I think there's been some sort of unspoken, secret agreement between car designers and automotive engineers where designers get all the celebrity and coffee table books about them, as long as they leave space on the cars to stick badges explaining all the technical stuff the engineers worked so hard for. Maybe there's a backrub exchange as well. That's really the only way to explain the sorts of arcane and frankly, ridiculous badges found on many cars.
This sort of verbose badging about what sort of technology the car contains seems to be falling out of favor a bit, down from a mid-80s era high, when the backs of cars often looked like the window sticker. You could be behind a car and know how many gears it had, whether or not any of those gears were an overdrive, number of camshafts, the manner by which the fuel was introduced into the cylinders, whether it wasn't normally aspirated, intercooler existence, and more. It's sort of like if I wore pants with patches saying things like "Bar Mitzvah'd" and "Dual-Lunged" and "Warm-Blooded" on my ass.
I believe these sorts of informative badges started in the 30s with V8 badging on cars so equipped, and it made sense. That was something to crow about. With the muscle car era came big badges letting everyone know about the engine's displacement, another big marketing tool. It kept on going from there, with the badges being often useful to car geeks, and ignored by everyone else.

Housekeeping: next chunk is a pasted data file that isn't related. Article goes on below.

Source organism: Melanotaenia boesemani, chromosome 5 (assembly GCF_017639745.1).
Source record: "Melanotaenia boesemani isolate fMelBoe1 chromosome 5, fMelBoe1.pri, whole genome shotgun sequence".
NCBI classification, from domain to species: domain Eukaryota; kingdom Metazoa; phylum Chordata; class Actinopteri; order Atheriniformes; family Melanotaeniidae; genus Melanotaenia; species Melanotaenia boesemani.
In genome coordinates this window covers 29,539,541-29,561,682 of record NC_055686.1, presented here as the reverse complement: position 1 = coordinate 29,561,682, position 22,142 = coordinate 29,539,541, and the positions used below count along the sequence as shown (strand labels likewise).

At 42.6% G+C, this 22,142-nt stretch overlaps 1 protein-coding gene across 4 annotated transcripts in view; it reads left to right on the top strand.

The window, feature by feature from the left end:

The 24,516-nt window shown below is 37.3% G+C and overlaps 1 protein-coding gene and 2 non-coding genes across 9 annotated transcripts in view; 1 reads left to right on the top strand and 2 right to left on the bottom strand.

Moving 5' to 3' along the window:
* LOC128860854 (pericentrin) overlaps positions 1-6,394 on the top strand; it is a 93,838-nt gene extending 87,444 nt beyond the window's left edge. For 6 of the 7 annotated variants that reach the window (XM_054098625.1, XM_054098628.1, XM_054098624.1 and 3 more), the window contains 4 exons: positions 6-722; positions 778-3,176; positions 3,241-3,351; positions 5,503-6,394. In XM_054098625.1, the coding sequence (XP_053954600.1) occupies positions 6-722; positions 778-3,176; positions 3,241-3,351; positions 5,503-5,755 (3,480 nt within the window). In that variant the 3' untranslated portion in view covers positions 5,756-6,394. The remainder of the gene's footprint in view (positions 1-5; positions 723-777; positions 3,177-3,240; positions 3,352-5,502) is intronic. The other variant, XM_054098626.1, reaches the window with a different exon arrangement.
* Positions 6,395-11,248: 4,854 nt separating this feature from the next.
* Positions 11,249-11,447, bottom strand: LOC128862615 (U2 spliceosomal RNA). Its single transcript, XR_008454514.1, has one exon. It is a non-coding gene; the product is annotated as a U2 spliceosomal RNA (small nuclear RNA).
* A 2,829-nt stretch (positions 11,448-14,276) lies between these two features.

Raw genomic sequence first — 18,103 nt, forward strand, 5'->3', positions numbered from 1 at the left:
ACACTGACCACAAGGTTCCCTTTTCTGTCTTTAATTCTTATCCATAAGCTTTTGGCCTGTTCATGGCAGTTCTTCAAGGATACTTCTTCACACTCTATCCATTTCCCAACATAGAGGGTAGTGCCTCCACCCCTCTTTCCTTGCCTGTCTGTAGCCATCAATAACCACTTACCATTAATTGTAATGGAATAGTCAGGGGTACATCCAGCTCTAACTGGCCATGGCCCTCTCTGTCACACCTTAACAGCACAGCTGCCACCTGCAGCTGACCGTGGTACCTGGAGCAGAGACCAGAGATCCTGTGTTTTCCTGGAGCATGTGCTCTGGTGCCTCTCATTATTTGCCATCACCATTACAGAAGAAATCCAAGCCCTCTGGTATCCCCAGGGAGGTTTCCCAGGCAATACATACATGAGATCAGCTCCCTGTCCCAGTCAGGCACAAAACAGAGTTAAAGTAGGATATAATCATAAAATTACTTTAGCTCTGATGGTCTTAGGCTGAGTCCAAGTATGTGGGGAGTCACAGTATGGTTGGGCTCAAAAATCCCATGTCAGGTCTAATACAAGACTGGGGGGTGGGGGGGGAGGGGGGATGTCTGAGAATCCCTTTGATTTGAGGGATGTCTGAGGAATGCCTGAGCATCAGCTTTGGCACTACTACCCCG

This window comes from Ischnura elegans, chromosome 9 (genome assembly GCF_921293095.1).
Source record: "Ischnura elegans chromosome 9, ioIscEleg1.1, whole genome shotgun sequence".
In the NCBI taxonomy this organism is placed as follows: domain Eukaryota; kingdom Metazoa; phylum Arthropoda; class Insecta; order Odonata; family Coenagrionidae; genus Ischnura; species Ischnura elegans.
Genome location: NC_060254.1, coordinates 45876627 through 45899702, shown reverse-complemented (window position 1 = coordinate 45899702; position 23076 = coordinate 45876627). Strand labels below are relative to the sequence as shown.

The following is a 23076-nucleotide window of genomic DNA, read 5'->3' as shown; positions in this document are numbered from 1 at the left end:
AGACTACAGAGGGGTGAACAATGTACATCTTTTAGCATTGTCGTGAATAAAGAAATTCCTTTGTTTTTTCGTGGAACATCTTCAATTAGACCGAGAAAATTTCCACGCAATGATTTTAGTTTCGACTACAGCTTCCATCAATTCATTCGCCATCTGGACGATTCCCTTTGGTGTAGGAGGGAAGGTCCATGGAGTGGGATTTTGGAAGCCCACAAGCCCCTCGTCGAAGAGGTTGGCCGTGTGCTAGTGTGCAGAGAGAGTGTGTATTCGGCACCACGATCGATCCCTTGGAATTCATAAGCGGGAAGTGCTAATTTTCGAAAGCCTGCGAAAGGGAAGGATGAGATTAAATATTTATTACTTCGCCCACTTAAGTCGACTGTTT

The most well-known badge is likely the "turbo" badge, which, in the 1980s, was stuck all over any car to even get near a turbine. "5-Speed" has long been popular, mostly among Japanese makes, who really wanted to let you know about that fifth gear; the more sporting crowd was fond of letting you know that even if you took away one of their camshafts, they'd have another one, usually overhead. Honda's CVCC badge reminded the general public that the Vortexes under that Civic's hood were of the Compound type (you know, for Controlled Combustion), thanks for asking, though almost everyone I knew thought it was Honda's sloppy spelling of "Civic."
While generally most people got as much useful information out of seeing a "DOHC" badge on a car as they would have a "12 VOLT" badge, for some cars, these descriptions were absolutely essential for marketing. Take the "DIESEL" on the back of Diesel Mercedes-Benzes; not only did it remind folks what kind of fuel to stick in there, but it made clear there was a reason why that seemingly new Mercedes was so noisy, smoky, and slow.
The badges almost always referenced some unseen bit of engineering in the car's drivetrain: fuel injection, number of valves, that sort of thing. I always thought this was a bit unfair, as cars are full of little touches throughout, so I've made a few alternative badges in the gallery above to tout some other unsung details. Enjoy, and, feel free to make your own and stick ‘em in the comments! Hell, why not?